Artists Paint a Picture of Cancer


Ms. Kozak helping Claire Cornetet

Cassandra Ratzlaff, Editor

Imagine being stuck in a room for five hours. The room is plain as a canvas; it has absolutely nothing on the walls; the only somewhat interesting thing is a giant fish tank, but you might as well be swimming with them to keep yourself occupied. Nothing against the fish, but there should be more things stimulating. To make these five hours even worse, you’re being constantly examined by nurses and being injected with fluids that doctors hope will help keep you alive. For the most part, you sit there alone with no one to talk to and nothing to interest you. Sounds like a horror movie, right? Wrong. This is chemotherapy: a treatment many cancer patients endure, including ODA art teacher, Ms. Kozak.

Though Ms. Kozak couldn’t change why she was there, she knew she could change what was there. The idea she came up with was to have her Advanced Drawing class paint pictures that reflect the patients’ experience in treatment. She expressed the idea to her class and suggested they begin with interviewing a few of the cancer patients and creating a painting of their story.

This project was the result of a precedent that Kozak set for herself when she was first diagnosed with cancer in 2010. She wanted to include her students and bring her journey to the ODA community. She knew sharing the experience could be a sensitive issue, so she wanted to somehow make it fun. After some discussion with her neighbor, a hair dresser who told her she had a nice head, Ms. Kozak asked a few of her students to paint tribal healing symbols on her head with henna.

Everywhere around ODA she would get comments on her new do, whether that be in class, the hallway, or at the swimming pool–even with the paint running down the side of her face from the hot sun. She said the henna tattoos were “a great way to open up to this thing that is so scary for many and don’t want to talk about it.”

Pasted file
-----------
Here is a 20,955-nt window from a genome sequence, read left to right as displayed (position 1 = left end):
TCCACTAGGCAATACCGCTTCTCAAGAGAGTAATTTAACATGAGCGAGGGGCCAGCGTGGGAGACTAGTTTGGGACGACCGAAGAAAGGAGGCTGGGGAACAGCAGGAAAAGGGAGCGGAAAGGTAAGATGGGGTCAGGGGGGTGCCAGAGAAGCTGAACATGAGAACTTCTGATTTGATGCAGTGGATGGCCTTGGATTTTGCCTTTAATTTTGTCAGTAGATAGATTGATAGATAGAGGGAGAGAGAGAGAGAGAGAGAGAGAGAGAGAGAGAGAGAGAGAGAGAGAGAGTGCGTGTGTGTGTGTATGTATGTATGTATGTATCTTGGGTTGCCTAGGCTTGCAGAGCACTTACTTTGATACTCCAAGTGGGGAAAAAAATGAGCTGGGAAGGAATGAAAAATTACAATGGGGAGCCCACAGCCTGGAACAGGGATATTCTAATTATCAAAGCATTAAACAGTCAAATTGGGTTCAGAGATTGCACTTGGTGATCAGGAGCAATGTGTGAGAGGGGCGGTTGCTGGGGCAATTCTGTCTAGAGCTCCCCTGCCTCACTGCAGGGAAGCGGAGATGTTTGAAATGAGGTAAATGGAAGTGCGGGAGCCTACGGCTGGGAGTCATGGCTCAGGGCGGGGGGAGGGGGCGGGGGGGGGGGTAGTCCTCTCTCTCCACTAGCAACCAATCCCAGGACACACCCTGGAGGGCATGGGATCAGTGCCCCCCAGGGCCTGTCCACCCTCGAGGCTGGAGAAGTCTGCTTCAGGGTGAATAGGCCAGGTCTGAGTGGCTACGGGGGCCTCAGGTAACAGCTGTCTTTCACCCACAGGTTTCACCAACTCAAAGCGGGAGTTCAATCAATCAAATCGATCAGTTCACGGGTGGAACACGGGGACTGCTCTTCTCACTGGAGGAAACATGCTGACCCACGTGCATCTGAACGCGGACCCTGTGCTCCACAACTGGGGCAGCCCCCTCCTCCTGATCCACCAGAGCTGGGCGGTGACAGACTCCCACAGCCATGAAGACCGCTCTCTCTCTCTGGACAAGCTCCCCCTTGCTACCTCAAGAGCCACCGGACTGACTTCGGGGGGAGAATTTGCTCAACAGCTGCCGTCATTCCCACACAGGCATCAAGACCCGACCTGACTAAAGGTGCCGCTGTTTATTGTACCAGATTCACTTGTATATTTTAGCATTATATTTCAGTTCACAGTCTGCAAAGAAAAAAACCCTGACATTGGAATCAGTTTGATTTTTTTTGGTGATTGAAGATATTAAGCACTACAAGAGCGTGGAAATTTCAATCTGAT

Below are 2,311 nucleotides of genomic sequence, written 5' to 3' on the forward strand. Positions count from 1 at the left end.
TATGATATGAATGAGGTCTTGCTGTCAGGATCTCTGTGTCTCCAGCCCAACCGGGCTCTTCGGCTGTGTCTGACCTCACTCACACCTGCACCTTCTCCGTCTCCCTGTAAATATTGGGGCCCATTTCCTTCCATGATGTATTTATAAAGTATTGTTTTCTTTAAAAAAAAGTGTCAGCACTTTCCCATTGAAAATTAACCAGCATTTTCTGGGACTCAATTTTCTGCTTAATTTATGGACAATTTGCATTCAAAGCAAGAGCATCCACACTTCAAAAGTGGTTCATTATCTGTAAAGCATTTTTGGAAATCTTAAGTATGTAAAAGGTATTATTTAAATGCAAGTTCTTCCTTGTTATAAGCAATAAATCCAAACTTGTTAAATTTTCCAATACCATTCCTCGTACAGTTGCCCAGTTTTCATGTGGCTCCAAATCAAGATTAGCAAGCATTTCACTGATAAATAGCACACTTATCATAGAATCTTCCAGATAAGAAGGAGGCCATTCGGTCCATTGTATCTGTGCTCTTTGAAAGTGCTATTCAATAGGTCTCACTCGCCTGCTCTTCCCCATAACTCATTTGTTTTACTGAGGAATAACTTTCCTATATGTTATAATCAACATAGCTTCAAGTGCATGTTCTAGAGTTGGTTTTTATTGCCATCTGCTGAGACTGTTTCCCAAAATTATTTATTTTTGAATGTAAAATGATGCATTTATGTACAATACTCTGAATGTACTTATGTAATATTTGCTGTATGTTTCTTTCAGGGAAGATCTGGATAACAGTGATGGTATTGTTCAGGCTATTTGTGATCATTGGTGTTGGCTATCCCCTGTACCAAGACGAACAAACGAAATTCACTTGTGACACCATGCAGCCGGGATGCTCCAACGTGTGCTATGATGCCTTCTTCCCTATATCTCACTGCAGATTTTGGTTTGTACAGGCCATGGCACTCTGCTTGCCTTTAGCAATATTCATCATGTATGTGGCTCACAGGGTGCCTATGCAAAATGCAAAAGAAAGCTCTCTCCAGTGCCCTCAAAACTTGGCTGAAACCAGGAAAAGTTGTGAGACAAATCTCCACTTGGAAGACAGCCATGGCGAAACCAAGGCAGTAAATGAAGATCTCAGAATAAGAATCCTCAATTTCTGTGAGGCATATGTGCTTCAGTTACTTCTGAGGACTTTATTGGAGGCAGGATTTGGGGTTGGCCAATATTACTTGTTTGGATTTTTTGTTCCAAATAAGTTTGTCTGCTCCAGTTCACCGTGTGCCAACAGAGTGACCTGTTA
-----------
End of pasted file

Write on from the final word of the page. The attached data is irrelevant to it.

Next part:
Despite being cancer free for two years, Kozak learned this past fall that the cancer had returned. “I had a gut feeling,” she said. “This time around I wanted to go beyond me and go beyond the bubble of ODA.”

On April 30, Ms. Kozak took advantage of this “teachable moment,” a term she dislikes, and took her Advanced Drawing class to Florida Cancer Specialists where she goes to once a week. Students met with cancer patients for one-on-one sessions to get the details of their experience and begin to visualize their projects.

The students were highly prepped for this assignment. In addition to learning from Ms. Kozak, they watched The Observer and the Observed, a documentary film about perception and experience. The film invites people to rethink stereotypes and create an artistic representation about these presumptions. Brad Bryan, the film maker, came and talked about the process with Kozak’s students. After meeting with the film maker, the students brainstormed questions that they took with them for interviews.

After their visits to the chemotherapy treatment center, the students came back to ODA to reflect on what had happened. Using what they learned from their interviewees, they created multiple thumbnail sketches (mini sketches), deliberately chose one, created it on Photoshop, printed it out, and began.